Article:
When it comes to America’s attitude toward cyber threats, all three are in play: churning, swirling whirlpools gathering the collective power to sweep U.S. cyber defense capabilities over the edge to the rocks below.
As reported here in July, Wall Street failed a day long test of its resilience to cyberattacks, forcing trading exchanges to close six hours into the exercise.
Now America’s electric power system faces its turn. On November 13th, an exercise dubbed Grid Ex II will test the security of the American power grid with a day-long series of simulated cyberattacks.
If the results are similar to the Grid Ex I exercise conducted in 2011, the electric grid will show vulnerabilities that can shut down power to major portions of the U.S.
In other words, our power grid will most likely prove again to be just as defenseless against cyberattack as is Wall Street.
Municipalities & Citizens Unconvinced
In spite of proof of such risks, my work with local governments shows both an attitude of indifference to cyber threats and a lack of interest in involving first responders and local organizations in cyber emergency preparedness.
I have been told that cyber threats are “science fiction.” This is in spite of the fact that nations across the globe are in the midst of constant cyber operations against one another. And our sea is not safe either. In just one segment of our economy, the United States has been the recipient of more than 300 concerted cyberattacks targeted at bringing down parts of our commercial banking system since September 2012, many of them successful.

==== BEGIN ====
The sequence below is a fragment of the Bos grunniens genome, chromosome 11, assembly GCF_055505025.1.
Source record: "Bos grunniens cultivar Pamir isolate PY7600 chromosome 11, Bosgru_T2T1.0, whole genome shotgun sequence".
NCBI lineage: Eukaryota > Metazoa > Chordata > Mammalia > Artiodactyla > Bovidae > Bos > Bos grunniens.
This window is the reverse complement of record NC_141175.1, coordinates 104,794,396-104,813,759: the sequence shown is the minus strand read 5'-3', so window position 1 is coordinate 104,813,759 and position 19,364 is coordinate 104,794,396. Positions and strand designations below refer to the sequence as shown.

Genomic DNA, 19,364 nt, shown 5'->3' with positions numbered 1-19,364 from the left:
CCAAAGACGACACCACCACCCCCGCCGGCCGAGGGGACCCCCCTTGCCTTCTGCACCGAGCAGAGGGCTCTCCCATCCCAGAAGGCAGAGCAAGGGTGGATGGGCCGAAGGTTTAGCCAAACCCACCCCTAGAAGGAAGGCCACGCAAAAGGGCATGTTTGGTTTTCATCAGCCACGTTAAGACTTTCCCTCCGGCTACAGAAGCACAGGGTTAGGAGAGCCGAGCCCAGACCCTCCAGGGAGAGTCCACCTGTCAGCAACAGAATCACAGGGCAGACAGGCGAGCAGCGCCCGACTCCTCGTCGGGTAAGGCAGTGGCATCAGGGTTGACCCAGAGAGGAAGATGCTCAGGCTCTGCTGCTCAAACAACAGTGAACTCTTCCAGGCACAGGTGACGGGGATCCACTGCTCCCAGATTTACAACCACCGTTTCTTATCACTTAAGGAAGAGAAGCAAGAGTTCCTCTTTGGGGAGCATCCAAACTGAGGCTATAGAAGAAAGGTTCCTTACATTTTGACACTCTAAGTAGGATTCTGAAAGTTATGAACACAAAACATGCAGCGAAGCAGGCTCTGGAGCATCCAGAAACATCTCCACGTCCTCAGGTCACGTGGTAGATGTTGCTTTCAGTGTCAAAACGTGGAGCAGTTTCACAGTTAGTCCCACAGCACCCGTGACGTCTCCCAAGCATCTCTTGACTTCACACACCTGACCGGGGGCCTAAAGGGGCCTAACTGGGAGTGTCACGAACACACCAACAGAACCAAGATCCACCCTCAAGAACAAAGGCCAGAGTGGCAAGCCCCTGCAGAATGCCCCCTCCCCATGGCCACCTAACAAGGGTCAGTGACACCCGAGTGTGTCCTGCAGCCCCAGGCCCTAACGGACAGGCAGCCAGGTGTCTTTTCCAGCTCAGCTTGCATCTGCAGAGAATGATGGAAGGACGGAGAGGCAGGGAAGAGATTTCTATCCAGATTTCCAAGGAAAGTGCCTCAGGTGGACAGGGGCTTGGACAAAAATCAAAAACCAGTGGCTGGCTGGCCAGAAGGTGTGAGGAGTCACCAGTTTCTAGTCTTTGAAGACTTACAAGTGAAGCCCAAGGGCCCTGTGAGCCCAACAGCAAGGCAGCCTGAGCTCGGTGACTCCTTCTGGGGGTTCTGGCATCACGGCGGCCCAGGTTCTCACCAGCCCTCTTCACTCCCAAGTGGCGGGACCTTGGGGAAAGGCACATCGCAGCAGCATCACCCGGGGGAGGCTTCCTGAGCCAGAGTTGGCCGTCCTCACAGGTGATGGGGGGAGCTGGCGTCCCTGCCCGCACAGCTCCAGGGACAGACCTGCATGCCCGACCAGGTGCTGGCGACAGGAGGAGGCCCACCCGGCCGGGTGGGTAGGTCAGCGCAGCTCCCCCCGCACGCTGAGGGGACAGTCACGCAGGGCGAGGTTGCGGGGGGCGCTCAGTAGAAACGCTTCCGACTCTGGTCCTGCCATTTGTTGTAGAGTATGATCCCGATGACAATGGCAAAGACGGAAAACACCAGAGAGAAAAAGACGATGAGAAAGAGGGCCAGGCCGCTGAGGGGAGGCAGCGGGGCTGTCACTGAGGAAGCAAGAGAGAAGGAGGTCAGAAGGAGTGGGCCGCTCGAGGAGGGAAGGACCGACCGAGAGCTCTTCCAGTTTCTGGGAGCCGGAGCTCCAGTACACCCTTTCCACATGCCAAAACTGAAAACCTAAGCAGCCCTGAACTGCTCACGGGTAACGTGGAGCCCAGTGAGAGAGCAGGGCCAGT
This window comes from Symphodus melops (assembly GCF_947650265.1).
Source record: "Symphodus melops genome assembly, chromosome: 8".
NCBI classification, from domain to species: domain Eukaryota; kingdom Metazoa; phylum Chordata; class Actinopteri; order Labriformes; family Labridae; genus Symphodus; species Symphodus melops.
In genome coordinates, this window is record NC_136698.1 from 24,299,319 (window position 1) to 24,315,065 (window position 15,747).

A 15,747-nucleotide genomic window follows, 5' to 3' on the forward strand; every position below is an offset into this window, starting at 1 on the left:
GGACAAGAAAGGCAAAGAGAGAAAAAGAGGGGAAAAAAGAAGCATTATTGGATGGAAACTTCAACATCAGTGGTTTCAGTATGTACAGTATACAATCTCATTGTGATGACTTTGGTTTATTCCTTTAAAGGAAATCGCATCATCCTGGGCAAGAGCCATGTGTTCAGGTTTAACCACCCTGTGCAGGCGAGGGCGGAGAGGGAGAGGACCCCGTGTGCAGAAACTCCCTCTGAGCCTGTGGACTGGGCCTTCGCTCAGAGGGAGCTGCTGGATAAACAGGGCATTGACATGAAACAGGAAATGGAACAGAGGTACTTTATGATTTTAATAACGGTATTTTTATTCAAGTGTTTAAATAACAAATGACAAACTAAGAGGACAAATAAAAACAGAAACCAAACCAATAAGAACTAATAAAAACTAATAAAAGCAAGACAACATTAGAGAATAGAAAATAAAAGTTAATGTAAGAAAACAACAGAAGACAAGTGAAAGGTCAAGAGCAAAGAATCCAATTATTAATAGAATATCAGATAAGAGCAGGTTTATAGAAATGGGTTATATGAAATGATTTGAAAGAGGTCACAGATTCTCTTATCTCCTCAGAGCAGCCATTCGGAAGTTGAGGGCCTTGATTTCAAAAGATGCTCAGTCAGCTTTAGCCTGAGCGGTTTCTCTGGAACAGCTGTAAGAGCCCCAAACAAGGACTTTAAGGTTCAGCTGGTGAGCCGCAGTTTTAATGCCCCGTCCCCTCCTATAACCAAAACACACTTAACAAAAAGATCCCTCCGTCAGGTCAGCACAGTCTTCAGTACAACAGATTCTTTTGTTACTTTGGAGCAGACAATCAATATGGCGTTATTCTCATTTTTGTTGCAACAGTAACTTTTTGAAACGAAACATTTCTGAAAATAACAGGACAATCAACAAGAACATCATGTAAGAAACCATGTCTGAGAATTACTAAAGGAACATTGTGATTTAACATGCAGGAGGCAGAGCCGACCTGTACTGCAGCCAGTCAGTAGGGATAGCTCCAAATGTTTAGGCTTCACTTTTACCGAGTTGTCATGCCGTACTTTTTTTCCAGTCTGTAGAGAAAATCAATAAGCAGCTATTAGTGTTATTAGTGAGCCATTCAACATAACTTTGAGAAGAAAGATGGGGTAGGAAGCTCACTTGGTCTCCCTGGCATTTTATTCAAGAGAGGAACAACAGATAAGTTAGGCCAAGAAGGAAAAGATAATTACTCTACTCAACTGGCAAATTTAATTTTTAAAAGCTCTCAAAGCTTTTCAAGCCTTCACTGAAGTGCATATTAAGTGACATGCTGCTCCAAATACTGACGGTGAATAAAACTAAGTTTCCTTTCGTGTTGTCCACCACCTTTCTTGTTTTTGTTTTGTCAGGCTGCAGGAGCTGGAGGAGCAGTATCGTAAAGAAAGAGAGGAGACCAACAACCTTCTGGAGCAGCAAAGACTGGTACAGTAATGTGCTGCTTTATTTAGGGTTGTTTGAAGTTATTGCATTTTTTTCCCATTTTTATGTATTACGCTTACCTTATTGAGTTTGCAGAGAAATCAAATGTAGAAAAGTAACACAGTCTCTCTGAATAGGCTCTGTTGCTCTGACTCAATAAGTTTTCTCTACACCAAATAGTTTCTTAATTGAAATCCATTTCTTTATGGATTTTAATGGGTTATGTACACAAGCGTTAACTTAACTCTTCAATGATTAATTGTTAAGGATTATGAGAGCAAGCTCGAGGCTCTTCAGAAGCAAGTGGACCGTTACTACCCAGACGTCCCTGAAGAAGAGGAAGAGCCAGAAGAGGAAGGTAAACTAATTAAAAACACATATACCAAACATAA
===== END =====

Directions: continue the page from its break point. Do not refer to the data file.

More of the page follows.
With America’s power generators potentially defenseless, local governments indifferent, and our population looking away in disbelief, our only current hope for protection is preventing attacks before they occur.
A Fortress of Security is Diminished
I was recently involved in a briefing by the NSA’s former Inspector General, who made two points clear: (a) the NSA is doing everything in its power to legally follow the rules set for its actions, and (b) NSA’s surveillance programs have proven to be successful in preventing cyber and other attacks against the United States.
But matters are no longer quite so clean. Recent Edward Snowden leaks have severely compromised not only the NSA’s intelligence gathering capabilities but those of our allies as well. Sir Iain Lobban, head of GCHQ, Britain’s communications intelligence service, called Snowden’s leaks a “gift to the terrorists,” with the resulting media coverage making “the job we [in intelligence] have far, far harder for years to come.”
Not only do our enemies now have a vastly expanded understanding of how to circumvent NSA methods, but Snowden’s revelations have also stirred political debate in the halls of Congress about curtailing such programs. Any such curtailment will only further aid those who would harm the U.S.
A Safety Net in Shreds
The NSA safety net that has provided security for Americans while the rest of the country gets its defense capabilities, indifference, and disbelief in order is now being systematically torn asunder in the storm.
The geopolitical forces causing this weakening of American cyber defense capabilities are solidly in place and pushing us toward the edge. We can only hope that counterbalancing currents will emerge to save the ship before the major cyberattack we all fear storms ashore.